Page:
I grew up on a farm in Western Kentucky in a very self-sufficient lifestyle.  We raised our own vegetables that we either canned or were frozen for future use.  My Dad raised cattle and hogs and at least one of each of them was processed for our freezer.  We were never “rich” in the material sense but the idea of not having a place to live or food to eat was totally alien to us.  My parents taught us to share what we had with others who had less or needed something more than we did but to do it without calling attention to our actions or to the gift.

sweet corn EGSGLJ

My granddaughters, Emily and Sarah, and me on the farm when they were little

My first exposure to homelessness was in Carson City, Nevada, when I was volunteering at my granddaughter’s elementary school right before Thanksgiving.  I was shocked to learn that a very large number of the children and their families were either living in vehicles or week-to-week hotels in the area.  Most of these children did not have the basic necessities in their life that we all take for granted and it nearly broke my heart.  But even then, I didn’t realize that agencies existed whose mission is to end homelessness.

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More recently — My daughter, Heather, and her children (my angel babies!), Emily, Sarah, and Luke, hiking in Carson City

I came to join the non-profit sector late in my career.  My background is not social work or counseling but is in accounting.   I spent almost 30 years in the corporate world learning everything anyone was willing to teach me and applying it to my job.  The first ten years I spent doing coal production related accounting for strip mines and coal transportation companies located in Daviess County, Ky.   The next fifteen years were spent in commercial real estate out of an office based in Houston TX with corporate offices in New York and property management offices in Chicago and Detroit.  In addition to my accounting duties, I got hands on training for all things computer-related.  This included implementation of software systems, hardware purchases and repairs, and making full use of specialized accounting software by designing custom financial reporting systems for the three  offices that owned and managed properties .  After I moved back to the family farm in Henderson, I worked for four years at a privately owned agribusiness company that went out of business leaving me unemployed.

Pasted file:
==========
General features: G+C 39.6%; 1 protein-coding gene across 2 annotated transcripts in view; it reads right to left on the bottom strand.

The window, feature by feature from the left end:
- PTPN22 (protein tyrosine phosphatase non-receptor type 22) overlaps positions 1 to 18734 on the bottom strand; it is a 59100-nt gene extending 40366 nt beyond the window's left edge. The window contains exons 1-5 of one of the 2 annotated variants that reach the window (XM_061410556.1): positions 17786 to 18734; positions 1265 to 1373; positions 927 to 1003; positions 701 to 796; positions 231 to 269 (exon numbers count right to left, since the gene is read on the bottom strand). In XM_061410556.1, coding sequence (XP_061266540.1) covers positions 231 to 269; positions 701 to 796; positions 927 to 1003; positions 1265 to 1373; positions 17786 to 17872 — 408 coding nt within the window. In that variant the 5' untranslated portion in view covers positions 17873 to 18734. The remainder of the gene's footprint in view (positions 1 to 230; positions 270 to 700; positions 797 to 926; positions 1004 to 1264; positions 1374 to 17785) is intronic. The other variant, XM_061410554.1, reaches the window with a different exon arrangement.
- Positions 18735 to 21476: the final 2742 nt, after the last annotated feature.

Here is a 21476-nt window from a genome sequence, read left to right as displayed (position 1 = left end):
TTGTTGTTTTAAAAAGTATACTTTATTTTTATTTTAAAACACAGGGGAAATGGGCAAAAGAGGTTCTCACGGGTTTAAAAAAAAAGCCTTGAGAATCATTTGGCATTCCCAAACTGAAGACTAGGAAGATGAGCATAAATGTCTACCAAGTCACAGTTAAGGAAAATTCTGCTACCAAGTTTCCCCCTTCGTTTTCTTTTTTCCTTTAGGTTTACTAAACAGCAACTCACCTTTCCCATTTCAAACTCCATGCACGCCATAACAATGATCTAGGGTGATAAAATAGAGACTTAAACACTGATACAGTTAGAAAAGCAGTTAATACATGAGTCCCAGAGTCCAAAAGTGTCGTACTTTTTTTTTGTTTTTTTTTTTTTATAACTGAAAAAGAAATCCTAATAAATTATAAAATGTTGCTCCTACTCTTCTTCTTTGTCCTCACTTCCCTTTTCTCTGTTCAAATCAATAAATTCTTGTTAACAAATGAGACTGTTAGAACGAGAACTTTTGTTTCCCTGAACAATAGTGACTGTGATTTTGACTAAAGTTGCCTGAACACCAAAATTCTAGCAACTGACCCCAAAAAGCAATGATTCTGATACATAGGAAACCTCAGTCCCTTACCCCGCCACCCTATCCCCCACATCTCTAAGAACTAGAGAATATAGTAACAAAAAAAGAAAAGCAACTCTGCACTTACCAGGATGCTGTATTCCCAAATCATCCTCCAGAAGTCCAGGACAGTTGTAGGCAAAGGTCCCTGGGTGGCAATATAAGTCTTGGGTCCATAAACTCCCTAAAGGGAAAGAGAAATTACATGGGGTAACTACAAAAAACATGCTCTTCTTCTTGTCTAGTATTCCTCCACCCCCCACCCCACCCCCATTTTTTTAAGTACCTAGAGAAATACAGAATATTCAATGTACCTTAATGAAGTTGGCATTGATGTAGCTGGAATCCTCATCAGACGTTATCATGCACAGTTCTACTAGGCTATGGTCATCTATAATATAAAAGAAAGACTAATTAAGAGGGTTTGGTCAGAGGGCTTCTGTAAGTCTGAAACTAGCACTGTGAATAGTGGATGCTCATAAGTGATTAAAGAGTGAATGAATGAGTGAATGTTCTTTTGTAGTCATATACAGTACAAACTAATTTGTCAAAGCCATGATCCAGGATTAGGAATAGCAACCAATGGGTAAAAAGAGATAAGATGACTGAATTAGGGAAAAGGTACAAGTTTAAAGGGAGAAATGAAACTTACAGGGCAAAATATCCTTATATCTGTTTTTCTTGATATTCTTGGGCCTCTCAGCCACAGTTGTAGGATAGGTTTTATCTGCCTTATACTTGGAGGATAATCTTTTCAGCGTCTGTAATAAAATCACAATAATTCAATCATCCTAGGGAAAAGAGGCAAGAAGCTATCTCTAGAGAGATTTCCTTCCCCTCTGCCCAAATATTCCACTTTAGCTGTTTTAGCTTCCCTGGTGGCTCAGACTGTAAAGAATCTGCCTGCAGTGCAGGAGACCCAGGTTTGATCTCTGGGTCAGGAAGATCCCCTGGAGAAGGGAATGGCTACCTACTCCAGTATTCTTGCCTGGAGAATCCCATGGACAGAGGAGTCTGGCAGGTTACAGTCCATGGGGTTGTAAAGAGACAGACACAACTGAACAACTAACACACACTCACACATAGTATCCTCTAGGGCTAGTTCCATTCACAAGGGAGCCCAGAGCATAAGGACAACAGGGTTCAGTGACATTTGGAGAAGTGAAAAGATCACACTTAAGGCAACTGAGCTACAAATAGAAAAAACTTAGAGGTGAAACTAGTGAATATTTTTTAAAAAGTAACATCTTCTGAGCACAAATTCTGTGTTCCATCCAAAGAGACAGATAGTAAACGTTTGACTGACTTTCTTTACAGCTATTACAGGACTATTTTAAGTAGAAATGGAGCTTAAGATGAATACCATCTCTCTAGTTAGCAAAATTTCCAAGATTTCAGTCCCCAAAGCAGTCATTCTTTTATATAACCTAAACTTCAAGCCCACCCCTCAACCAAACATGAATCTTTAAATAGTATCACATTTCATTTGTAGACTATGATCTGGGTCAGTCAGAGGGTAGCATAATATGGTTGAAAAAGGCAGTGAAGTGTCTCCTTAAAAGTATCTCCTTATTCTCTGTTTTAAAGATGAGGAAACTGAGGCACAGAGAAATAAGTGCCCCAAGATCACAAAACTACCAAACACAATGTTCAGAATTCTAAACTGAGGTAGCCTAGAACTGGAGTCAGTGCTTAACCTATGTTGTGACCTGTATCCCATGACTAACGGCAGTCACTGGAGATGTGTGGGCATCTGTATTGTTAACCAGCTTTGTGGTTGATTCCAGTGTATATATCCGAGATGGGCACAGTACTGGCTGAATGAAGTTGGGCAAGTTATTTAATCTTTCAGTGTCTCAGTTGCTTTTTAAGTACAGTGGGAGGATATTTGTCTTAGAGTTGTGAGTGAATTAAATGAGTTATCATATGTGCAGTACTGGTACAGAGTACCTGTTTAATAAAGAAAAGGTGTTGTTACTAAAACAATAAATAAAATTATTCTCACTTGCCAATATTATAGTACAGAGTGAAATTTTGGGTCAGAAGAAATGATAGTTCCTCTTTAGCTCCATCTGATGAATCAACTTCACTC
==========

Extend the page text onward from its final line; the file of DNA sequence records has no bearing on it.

Well, when you do the math you realize that I was at an awkward age to be seeking employment – too young (and too broke) to retire but too old (they did have the tact to say “over-experienced”) to be considered a prime candidate for many positions.  But I believe God has a plan for us if we will only “let go and let him.”  I interviewed with Aurora for a position that was part-time, and for the first time in a long time, I really wanted the available position.  I felt that my experience with computers and budgeting and reporting would fill a need for them as well as for me.  I worked two other part-time jobs until the position at Aurora became full-time in March 2012.

So while I have never had direct contact with or specifically helped a client, I do feel that I contribute to Aurora’s mission  of helping prevent and end homelessness by preparing budgets and financials, processing grant claims, fixing older donated computers,  upgrading software systems, and working at fundraisers.  I hope that my support allows those that work directly with the homeless in our community to focus on their primary strengths of finding solutions for their clients.

Taylor, who is the Team Lead at Vision 1505, and me being festive during the holidays.

Taylor, who is the Team Lead at Aurora’s Vision 1505, and me being festive during the holidays

Too many people don’t realize that homelessness could happen to them due to loss of employment or an unexpected illness or a death of a wage earner.  Everyone should have the opportunity to have affordable and sustainable housing not just those who meet certain expectations or guidelines. If you are blessed with the love of family, the security of a home, and have your basic needs provided then please remember not to overlook the needs of those who are lacking these essentials.

Luanne serves at the Finance and Operations Manager at Aurora. She lives in Henderson, Kentucky with her two cats, Denny and Snickers. She enjoys spending time with her grandchildren and daughter who live in Nevada, as well as going to the movies and dinner with friends, reading and volunteering at the Brain Injury Adventure Camp in Henderson.